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More medication? How about some yoga instead?

I promised a series about pain, and a series you will have! In my last post, I talked about lifestyle changes that can help with managing pain. Chronic pain requires a long-term plan, and life-style change should be part of that plan. Although, I don’t know about you, but when I am in pain, I usually need some relief NOW. Some of that can come from medication, but what happens when medication isn’t enough? Lots of times the answer is more meds, but as someone who has given people narcotics and seen the dependence it creates without really improving quality of life, I have asked myself if it is really worth adding more. Not to mention the fact that I am always worried about whether I am contributing to the supply of narcotics on the street. Don’t get me wrong – thousands of people are able to get through the day because of their percocet, tramadol and oxycontin. It’s just – at what cost? That is where non-medication based therapies come in. The ones I talk about here are the ones that I see most commonly used successfully. Obviously the list of therapies is endless – I would love to hear your suggestions too!

Nerve Stimulation Based Therapies – There are several ways to help both new and chronic pains with electrical stimulation. the most famous way to do this is with a TENS device. TENS stands for transcutaneous electrical nerve stimulator. These devices send electrical signals to your nerves and help to control pain signals from them. How they do so is still up for discussion. A simple amazon search yields several options for TENS devices that are very affordable. They are regularly dispensed by pain management doctors and lots of people find lots of relief from them. Electrical stimulators that are more high-tech can often be found at physical therapist and chiropractic offices as well.

Physical Therapy – Many of our joints rely as much on the muscles surrounding them for stability as on the tendons and ligaments keeping them together. When the muscles that support joints become weak, we start to use other, smaller and weaker muscles, creating irritation, scar tissue, and spasm in the process. Physical therapists use a combination of graded exercise training, massage, electrical stimulation, and heat to help people decrease pain and risk of injury. Since NOT moving can worsen the pain, learning how to exercise safely from a physical therapist is essential. It helps people ease back into exercising while minimizing the risk of injury.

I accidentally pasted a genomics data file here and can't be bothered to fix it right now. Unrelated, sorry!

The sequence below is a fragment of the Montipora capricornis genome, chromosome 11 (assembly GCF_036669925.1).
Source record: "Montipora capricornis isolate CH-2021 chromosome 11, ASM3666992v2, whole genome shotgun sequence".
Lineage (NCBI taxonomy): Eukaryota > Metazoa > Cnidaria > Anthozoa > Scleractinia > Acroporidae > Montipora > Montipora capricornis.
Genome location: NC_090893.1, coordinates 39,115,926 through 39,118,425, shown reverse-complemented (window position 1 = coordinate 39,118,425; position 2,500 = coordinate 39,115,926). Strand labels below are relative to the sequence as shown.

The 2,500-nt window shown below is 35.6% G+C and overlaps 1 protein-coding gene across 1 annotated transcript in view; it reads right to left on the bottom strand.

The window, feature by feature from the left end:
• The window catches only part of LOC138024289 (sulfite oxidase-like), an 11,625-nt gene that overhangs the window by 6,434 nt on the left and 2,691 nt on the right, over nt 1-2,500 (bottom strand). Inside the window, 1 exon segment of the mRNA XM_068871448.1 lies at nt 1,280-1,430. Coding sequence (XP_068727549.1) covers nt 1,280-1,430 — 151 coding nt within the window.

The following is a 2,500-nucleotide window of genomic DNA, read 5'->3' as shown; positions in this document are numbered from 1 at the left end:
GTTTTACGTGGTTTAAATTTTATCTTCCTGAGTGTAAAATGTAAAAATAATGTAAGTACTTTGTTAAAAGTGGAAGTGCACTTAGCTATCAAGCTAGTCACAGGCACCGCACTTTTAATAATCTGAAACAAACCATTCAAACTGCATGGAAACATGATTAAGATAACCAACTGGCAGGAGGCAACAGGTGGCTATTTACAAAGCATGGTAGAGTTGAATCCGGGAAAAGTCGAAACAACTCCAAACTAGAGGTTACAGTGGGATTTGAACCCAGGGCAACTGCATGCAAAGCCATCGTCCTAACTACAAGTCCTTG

Manipulative Therapy – Osteopathic manipulative therapy, Chiropractic adjustment, myo-fascial release, massage and other manipulative therapies can be helpful. Chiropracters have the most training in manipulative therapy. Scientific studies have not shown manipulation to be better than conventional treatment. As for most integrative therapies, the trials are small, but evidence is accumulating. In my experience, these therapies work best when combined with physical therapy.

Acupuncture/Acupressure – There is more and more evidence accumulating to suggest that acupuncture and acupressure are effective therapies for many conditions, but especially for pain and injury. Acupuncture is predicated upon the East Asian theory of health and illness that attributes disease to a blockage in the flow of Qi (pronounced like “chee”). What has always been interesting to me is that Chinese meridians are exactly along the lines of what call fascial planes – the planes into which the various body compartments are separated by tissue called fascia. I remember being at a presentation about how acupuncture might work. Some say that it stimulates our connective tissue cells called fibroblasts to do what they do when we stretch our muscles. All of this is still being worked out in labs and peer reviewed journals. In the mean-while, getting needled to help your pain may not be such a bad idea!

Trigger-point Injections – Trigger points are tender areas on the body where pain can be localized, often co-existing with muscle spasm. While there are physicians who use small needles to introduce steroids into trigger points, there are also several acupuncturists and physical therapists who use dry needling to release trigger points medication free. Here’s a cool video!

What do you do when medication fails to treat your pain? Would love to hear what works for you!

– DS